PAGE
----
published Tuesday, November 19th, 2013

Erlanger Health System closer to outsourcing services

Erlanger in the black for October

After posting two months of losses, Erlanger reported a $183,160 profit for October at its Budget and Finance Committee on Thursday.

"This was a really terrific month. It would have been better if you took my recommendation and stopped the month in the middle of the month," joked CEO Kevin Spiegel. "But the performance of holding expense meant it turned out to be a very good month."

July: $1.5 million profit

August: $1.5 million loss

September: $700,000 loss

October: $183,160 profit

INDIGENT CARE

Four months into the fiscal year, Erlanger has provided more than $28.5 million in uncompensated care, which includes charity care, bad debt and outstanding TennCare costs. $7.8 million of that amount was provided in October.

Source: Erlanger Health System

IF YOU GO

Erlanger's Board of Trustees meets at 6:30 p.m. Thursday at 975 E. Third St.

Citing savings and a need to focus more exclusively on medical services, Erlanger Health System is one step closer to outsourcing all of its food and housekeeping services.

The hospital board's Budget and Finance Committee unanimously approved a $12.5 million contract with Aramark Healthcare Support Services to handle all such facility services, meaning 250 Erlanger employees could be moved off Erlanger's payroll.

But hospital officials have said all housekeeping and food service employees will keep their jobs under the new contract, as it requires Aramark to hire all current Erlanger employees at their current salaries and level of seniority.

Three large companies submitted bids for the contract, and six companies submitted bids for housekeeping services.

Aramark was the lowest bidder, hospital officials said.

The shift is expected to save the hospital about $3 million in both material and personnel costs, officials said. Aramark has also pledged to bring roughly $10.5 million in capital improvements, such as an expansion and overhaul of the kitchen.

Before settling on Aramark, Erlanger officials flew to Ohio to visit the renowned Cleveland Clinic, which had recently contracted its services out to Aramark.

"We were kind of surprised that Cleveland Clinic was outsourcing," said Erlanger CEO Kevin Spiegel. "But right now every health care institute in the U.S. is trying to lower costs. They are wanting to focus on the business of health care, not these extremities."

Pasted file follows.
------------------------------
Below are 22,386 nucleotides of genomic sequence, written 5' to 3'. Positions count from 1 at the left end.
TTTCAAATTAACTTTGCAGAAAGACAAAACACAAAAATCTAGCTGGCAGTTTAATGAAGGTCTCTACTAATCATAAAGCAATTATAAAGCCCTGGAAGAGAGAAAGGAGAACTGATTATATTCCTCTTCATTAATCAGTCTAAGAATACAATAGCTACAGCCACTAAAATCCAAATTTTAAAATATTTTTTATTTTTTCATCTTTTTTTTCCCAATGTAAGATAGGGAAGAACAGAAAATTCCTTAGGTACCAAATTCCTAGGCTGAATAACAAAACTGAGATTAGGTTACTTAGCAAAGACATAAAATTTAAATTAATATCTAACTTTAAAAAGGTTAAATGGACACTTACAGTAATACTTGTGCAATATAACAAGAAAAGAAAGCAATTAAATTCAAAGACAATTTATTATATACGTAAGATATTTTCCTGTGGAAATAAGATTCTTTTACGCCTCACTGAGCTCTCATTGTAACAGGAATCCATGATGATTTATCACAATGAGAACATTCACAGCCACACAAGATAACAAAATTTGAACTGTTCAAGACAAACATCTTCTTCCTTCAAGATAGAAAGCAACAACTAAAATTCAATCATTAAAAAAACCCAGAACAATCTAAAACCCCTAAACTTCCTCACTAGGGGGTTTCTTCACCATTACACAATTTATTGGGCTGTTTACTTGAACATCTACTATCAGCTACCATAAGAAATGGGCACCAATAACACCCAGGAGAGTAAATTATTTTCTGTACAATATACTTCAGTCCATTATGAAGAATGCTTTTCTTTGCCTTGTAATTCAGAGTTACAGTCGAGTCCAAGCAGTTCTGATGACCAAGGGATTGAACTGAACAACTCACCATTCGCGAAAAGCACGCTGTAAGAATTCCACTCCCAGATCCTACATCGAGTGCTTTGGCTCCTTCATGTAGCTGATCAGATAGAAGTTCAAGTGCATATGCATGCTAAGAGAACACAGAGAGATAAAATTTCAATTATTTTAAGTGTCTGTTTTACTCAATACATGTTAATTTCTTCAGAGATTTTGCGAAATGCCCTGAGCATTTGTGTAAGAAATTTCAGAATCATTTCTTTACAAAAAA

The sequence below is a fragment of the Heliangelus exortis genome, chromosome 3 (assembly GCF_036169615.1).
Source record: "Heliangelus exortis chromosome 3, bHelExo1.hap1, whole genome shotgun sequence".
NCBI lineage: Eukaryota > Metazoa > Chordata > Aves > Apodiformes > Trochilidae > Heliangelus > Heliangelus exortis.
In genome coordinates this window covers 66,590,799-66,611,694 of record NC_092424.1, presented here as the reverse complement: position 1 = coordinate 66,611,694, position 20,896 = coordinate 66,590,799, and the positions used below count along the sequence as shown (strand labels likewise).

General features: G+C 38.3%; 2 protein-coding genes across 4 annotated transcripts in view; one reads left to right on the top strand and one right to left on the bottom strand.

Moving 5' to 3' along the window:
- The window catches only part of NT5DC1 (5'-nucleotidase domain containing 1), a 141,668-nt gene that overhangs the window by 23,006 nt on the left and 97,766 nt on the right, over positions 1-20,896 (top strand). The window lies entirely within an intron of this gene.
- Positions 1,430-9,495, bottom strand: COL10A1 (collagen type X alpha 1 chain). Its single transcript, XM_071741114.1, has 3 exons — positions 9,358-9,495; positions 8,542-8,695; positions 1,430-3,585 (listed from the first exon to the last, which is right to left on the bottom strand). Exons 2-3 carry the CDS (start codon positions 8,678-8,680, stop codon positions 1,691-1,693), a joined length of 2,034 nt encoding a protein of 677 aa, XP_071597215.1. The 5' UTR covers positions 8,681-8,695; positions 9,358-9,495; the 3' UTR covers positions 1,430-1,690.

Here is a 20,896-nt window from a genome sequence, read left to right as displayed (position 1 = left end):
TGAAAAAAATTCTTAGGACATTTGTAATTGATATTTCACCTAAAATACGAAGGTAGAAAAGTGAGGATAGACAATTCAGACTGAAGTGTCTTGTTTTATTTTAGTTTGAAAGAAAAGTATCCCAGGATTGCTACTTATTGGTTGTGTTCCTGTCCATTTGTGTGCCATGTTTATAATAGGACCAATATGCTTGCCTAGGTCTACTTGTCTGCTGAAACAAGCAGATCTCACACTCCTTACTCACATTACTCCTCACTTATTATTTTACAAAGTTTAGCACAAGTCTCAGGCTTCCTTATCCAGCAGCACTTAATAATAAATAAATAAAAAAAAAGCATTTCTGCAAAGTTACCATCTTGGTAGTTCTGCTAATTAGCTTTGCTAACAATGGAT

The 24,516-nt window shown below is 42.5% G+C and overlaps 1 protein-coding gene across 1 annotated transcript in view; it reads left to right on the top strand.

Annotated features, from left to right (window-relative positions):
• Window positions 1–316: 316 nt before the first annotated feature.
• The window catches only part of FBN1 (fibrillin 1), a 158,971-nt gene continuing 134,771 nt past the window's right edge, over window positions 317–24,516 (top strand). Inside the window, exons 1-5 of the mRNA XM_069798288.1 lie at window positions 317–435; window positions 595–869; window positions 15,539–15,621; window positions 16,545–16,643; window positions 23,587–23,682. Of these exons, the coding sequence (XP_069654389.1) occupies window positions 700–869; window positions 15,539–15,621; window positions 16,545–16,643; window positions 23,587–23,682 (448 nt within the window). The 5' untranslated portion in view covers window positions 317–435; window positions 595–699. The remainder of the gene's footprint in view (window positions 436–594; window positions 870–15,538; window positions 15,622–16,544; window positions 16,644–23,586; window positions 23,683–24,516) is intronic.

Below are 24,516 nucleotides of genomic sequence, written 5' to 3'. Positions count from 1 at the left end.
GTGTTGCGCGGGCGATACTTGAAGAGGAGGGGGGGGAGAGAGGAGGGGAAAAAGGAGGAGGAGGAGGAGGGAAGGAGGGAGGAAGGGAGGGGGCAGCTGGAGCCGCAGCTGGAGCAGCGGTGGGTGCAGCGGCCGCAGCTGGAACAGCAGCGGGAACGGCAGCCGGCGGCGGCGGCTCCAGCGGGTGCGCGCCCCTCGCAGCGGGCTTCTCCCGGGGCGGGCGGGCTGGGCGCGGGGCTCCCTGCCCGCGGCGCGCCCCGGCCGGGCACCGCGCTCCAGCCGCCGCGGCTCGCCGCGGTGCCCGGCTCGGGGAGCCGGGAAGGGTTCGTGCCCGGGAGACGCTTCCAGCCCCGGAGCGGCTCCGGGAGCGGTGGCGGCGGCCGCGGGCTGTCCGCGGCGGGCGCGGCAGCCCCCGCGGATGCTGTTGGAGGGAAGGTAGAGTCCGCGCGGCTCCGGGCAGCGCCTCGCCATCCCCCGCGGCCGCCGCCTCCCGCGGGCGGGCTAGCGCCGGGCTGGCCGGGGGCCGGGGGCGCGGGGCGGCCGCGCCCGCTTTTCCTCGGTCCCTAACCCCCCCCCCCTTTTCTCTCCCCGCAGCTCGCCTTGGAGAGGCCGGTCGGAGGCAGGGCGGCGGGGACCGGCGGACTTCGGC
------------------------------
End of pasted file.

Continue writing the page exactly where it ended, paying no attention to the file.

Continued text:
While the hospital currently spends about $31.50 per patient per day on food, Spiegel said the new contract would see the hospital spending $24.50 per patient per day.

Spiegel said he hopes the food's nutritional quality will be upped, and that the hospital's food services will be able to form partnerships with local restaurants and chefs to add local variety to the menu.

"I have not seen a deal this good in my career," said Spiegel.

Locally, Aramark already contracts with University of Tennessee at Chattanooga and with Unum.

While Erlanger's housekeeping and food service employees' accrued benefits will be paid out during the potential switch, they will be moved over to Aramark's health insurance plan and benefits structure.

Those in management positions may not be able to keep their roles, though their years of service will apply in seniority-based benefits like vacation time, Chief Administrative Officer Gregg Gentry said.

Aramark plans to hire additional employees, hospital officials said. Any new employees hired by Aramark would be subject to that company's salary and benefits policies.

Employees of Sodexo -- the 27-year contractor for a portion of Erlanger's current food services -- and other contracted janitorial services will not be guaranteed a job with Aramark, though the company plans to hold a job fair within the hospital for such employees if the contract is approved.

In his presentation to the committee, Gentry said Aramark would provide more opportunity for career training and promotion for its employees than Erlanger could. Aramark also would ensure its employees subscribed to the Erlanger "brand" in its uniforms and labels.

Erlanger already outsourced its security services in a controversial vote in 2011. At Monday's meeting, no employees protested the potential change.

None of the board's committee members voiced opposition to the contract. The hospital's full board of trustees will vote on the contract on Thursday.

Contact staff writer Kate Harrison at kharrison@timesfreepress.com or 423-757-6673.

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